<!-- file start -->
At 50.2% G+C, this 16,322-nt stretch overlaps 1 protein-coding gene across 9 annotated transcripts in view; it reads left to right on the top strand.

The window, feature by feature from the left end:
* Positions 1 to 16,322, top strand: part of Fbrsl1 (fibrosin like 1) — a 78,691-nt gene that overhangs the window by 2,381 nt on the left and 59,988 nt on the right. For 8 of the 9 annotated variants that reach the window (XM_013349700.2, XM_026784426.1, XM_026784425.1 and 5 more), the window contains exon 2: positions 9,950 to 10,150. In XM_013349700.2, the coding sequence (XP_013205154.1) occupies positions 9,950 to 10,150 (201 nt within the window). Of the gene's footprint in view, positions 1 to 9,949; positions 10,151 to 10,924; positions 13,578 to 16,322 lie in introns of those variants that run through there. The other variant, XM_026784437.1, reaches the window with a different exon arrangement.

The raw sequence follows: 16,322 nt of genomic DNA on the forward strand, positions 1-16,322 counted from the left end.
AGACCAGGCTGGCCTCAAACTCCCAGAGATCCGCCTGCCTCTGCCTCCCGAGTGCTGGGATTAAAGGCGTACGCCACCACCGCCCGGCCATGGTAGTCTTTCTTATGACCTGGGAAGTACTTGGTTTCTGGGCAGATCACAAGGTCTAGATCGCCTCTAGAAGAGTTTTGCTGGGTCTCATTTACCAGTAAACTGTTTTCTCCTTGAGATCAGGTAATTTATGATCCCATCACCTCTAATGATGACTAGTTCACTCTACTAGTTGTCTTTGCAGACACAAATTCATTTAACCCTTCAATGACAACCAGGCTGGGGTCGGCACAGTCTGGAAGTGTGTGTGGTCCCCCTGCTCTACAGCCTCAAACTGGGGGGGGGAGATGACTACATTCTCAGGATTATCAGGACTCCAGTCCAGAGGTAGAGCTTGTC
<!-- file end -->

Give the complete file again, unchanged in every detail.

At 50.2% G+C, this 16,322-nt stretch overlaps 1 protein-coding gene across 9 annotated transcripts in view; it reads left to right on the top strand.

The window, feature by feature from the left end:
* Positions 1 to 16,322, top strand: part of Fbrsl1 (fibrosin like 1) — a 78,691-nt gene that overhangs the window by 2,381 nt on the left and 59,988 nt on the right. For 8 of the 9 annotated variants that reach the window (XM_013349700.2, XM_026784426.1, XM_026784425.1 and 5 more), the window contains exon 2: positions 9,950 to 10,150. In XM_013349700.2, the coding sequence (XP_013205154.1) occupies positions 9,950 to 10,150 (201 nt within the window). Of the gene's footprint in view, positions 1 to 9,949; positions 10,151 to 10,924; positions 13,578 to 16,322 lie in introns of those variants that run through there. The other variant, XM_026784437.1, reaches the window with a different exon arrangement.

The raw sequence follows: 16,322 nt of genomic DNA on the forward strand, positions 1-16,322 counted from the left end.
AGACCAGGCTGGCCTCAAACTCCCAGAGATCCGCCTGCCTCTGCCTCCCGAGTGCTGGGATTAAAGGCGTACGCCACCACCGCCCGGCCATGGTAGTCTTTCTTATGACCTGGGAAGTACTTGGTTTCTGGGCAGATCACAAGGTCTAGATCGCCTCTAGAAGAGTTTTGCTGGGTCTCATTTACCAGTAAACTGTTTTCTCCTTGAGATCAGGTAATTTATGATCCCATCACCTCTAATGATGACTAGTTCACTCTACTAGTTGTCTTTGCAGACACAAATTCATTTAACCCTTCAATGACAACCAGGCTGGGGTCGGCACAGTCTGGAAGTGTGTGTGGTCCCCCTGCTCTACAGCCTCAAACTGGGGGGGGGAGATGACTACATTCTCAGGATTATCAGGACTCCAGTCCAGAGGTAGAGCTTGTC